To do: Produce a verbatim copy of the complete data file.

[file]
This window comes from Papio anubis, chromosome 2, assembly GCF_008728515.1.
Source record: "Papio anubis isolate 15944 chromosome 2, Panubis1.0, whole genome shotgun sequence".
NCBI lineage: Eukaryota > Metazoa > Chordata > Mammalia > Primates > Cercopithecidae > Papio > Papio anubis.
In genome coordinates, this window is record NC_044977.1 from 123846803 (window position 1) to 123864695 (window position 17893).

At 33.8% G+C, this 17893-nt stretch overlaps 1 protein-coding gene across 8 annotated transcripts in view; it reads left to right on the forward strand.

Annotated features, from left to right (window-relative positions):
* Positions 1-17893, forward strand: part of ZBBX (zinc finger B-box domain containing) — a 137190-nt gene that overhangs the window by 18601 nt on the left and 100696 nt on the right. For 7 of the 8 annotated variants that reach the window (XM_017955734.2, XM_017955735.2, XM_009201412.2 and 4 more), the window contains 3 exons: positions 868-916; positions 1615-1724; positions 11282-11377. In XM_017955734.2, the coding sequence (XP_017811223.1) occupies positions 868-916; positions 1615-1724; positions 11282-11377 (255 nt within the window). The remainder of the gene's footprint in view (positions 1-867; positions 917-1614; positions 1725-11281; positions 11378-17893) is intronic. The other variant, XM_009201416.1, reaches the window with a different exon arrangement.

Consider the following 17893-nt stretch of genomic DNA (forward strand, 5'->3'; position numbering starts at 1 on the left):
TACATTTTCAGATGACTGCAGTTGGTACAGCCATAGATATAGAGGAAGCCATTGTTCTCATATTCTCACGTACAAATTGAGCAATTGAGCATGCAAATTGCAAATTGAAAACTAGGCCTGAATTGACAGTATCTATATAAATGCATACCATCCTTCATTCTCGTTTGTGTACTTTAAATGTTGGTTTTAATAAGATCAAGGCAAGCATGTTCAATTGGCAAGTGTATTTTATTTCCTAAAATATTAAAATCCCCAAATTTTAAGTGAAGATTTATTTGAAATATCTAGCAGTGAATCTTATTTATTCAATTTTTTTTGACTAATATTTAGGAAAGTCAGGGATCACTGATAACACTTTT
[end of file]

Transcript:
This window comes from Papio anubis, chromosome 2, assembly GCF_008728515.1.
Source record: "Papio anubis isolate 15944 chromosome 2, Panubis1.0, whole genome shotgun sequence".
NCBI lineage: Eukaryota > Metazoa > Chordata > Mammalia > Primates > Cercopithecidae > Papio > Papio anubis.
In genome coordinates, this window is record NC_044977.1 from 123846803 (window position 1) to 123864695 (window position 17893).

At 33.8% G+C, this 17893-nt stretch overlaps 1 protein-coding gene across 8 annotated transcripts in view; it reads left to right on the forward strand.

Annotated features, from left to right (window-relative positions):
* Positions 1-17893, forward strand: part of ZBBX (zinc finger B-box domain containing) — a 137190-nt gene that overhangs the window by 18601 nt on the left and 100696 nt on the right. For 7 of the 8 annotated variants that reach the window (XM_017955734.2, XM_017955735.2, XM_009201412.2 and 4 more), the window contains 3 exons: positions 868-916; positions 1615-1724; positions 11282-11377. In XM_017955734.2, the coding sequence (XP_017811223.1) occupies positions 868-916; positions 1615-1724; positions 11282-11377 (255 nt within the window). The remainder of the gene's footprint in view (positions 1-867; positions 917-1614; positions 1725-11281; positions 11378-17893) is intronic. The other variant, XM_009201416.1, reaches the window with a different exon arrangement.

Consider the following 17893-nt stretch of genomic DNA (forward strand, 5'->3'; position numbering starts at 1 on the left):
TACATTTTCAGATGACTGCAGTTGGTACAGCCATAGATATAGAGGAAGCCATTGTTCTCATATTCTCACGTACAAATTGAGCAATTGAGCATGCAAATTGCAAATTGAAAACTAGGCCTGAATTGACAGTATCTATATAAATGCATACCATCCTTCATTCTCGTTTGTGTACTTTAAATGTTGGTTTTAATAAGATCAAGGCAAGCATGTTCAATTGGCAAGTGTATTTTATTTCCTAAAATATTAAAATCCCCAAATTTTAAGTGAAGATTTATTTGAAATATCTAGCAGTGAATCTTATTTATTCAATTTTTTTTGACTAATATTTAGGAAAGTCAGGGATCACTGATAACACTTTT